Source: Robert Besser
TAIPEI, Taiwan – Taiwanese President Tsai Ing-wen has disclosed that American troops are in Taiwan assisting with military training due to increasing concerns that the Chinese might invade Taiwan.
Tsai, who has ruled Taiwan since 2016, said U.S. military personnel were in Taiwan as part of a training program, as reported by CNN. She did not say how many U.S. troops were stationed in Taiwan.
Tsai’s comments follow a report in the Wall Street Journal that U.S. Marines have been assisting in Taiwan for at least one year.
Word of the Marines training troops in Taiwan caused the Chinese state-backed tabloid Global Times to accuse Tsai of “pushing the mainland to decide to resolve the Taiwan question by force.”
The Chinese Communists claim Taiwan as part of China’s territory.
Beijing regularly threatens to invade the island if Taiwan’s democratically elected government declares independence.
China has also accused Tsai of supporting “separatists” and oppose her efforts to raise Taiwan’s international status following Beijing’s efforts to isolate Taipei from multilateral organizations and global diplomacy.
Since Tsai took office, Beijing has worked to bar Taiwan from the World Health Organization general assembly, as well as other U.N. forums, arguing that the issue of representation was resolved in 1971 when the People’s Republic switched seats with Taiwan at the United Nations.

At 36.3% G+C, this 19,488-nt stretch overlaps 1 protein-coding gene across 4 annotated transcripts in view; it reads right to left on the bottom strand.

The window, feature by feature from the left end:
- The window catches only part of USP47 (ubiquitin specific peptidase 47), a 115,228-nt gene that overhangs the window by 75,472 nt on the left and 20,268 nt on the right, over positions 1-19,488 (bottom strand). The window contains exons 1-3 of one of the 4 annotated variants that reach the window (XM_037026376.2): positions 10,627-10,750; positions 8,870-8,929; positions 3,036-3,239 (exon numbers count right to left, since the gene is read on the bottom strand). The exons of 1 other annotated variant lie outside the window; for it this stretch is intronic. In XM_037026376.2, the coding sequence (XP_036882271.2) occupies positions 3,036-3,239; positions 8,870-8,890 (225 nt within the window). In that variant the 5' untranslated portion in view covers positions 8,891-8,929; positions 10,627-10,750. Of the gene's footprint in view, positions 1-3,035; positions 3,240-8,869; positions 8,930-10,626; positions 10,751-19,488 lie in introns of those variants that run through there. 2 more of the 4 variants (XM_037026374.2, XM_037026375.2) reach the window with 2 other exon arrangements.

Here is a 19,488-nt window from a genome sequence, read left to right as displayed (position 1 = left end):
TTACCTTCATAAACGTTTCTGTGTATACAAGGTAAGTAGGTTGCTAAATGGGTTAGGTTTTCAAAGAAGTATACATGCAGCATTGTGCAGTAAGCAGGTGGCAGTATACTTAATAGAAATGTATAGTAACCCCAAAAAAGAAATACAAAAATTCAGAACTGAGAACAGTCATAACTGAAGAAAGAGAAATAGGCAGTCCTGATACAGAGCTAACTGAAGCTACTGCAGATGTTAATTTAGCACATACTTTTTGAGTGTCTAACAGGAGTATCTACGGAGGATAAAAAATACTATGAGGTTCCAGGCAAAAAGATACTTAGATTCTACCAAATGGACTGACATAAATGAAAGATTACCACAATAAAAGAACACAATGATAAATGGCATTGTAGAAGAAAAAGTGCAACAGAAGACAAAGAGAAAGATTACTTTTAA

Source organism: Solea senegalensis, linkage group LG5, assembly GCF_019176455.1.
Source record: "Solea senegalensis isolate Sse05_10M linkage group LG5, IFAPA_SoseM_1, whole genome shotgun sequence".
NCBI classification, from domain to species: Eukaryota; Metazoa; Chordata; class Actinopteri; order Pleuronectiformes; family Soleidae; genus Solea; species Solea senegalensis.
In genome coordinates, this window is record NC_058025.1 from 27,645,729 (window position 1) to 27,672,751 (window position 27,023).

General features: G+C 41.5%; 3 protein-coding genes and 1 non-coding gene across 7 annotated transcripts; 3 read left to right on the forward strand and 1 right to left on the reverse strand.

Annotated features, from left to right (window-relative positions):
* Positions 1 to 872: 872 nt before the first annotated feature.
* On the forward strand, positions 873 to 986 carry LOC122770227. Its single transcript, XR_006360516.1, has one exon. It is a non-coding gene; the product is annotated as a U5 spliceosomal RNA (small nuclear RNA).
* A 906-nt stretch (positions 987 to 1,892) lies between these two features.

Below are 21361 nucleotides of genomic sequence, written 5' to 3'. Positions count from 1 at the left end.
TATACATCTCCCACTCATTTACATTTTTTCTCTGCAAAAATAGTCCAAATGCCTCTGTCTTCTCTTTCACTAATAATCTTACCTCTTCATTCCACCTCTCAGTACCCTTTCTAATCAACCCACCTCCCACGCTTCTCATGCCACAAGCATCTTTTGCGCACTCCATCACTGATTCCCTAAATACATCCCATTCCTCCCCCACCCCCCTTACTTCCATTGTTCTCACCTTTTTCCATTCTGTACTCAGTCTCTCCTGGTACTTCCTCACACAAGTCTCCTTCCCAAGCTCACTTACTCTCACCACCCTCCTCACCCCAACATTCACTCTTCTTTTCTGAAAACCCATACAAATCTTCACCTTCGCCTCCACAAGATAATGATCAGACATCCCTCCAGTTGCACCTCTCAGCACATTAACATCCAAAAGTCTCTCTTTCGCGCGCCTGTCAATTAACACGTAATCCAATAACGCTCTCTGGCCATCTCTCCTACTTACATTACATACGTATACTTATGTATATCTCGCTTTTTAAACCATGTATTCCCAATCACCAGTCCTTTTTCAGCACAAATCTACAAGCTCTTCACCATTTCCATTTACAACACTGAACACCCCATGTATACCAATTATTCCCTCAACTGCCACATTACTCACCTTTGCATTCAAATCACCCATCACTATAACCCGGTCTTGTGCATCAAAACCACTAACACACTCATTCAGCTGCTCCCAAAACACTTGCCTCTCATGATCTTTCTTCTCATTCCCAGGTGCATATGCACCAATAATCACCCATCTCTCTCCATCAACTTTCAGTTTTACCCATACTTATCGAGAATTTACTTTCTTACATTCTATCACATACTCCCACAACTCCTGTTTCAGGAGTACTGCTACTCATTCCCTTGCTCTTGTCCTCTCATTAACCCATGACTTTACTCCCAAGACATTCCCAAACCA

As tensions have increased, China has repeatedly sent fighter jets and bombers into Taiwan’s air defense zone, drawing warnings from the United States.
During a recent speech, Tsai declared that “nobody can force Taiwan to take the path China has laid out for us.”
In an interview, Tsai framed the question of protecting Taiwan as one of defending democracy. “If we fail, then that means people that believe in these values would doubt whether these are values that they [should] be fighting for,” she told CNN.
And in an interview with the Washington Post, Taiwan parliament member Freddy Lim said,
“Twenty years ago, people might have thought that the Taiwan Strait issue was Taiwan’s alone, but now no one thinks that way,” he said. “The international problem faced now is not just military but about the spread of autocracy.”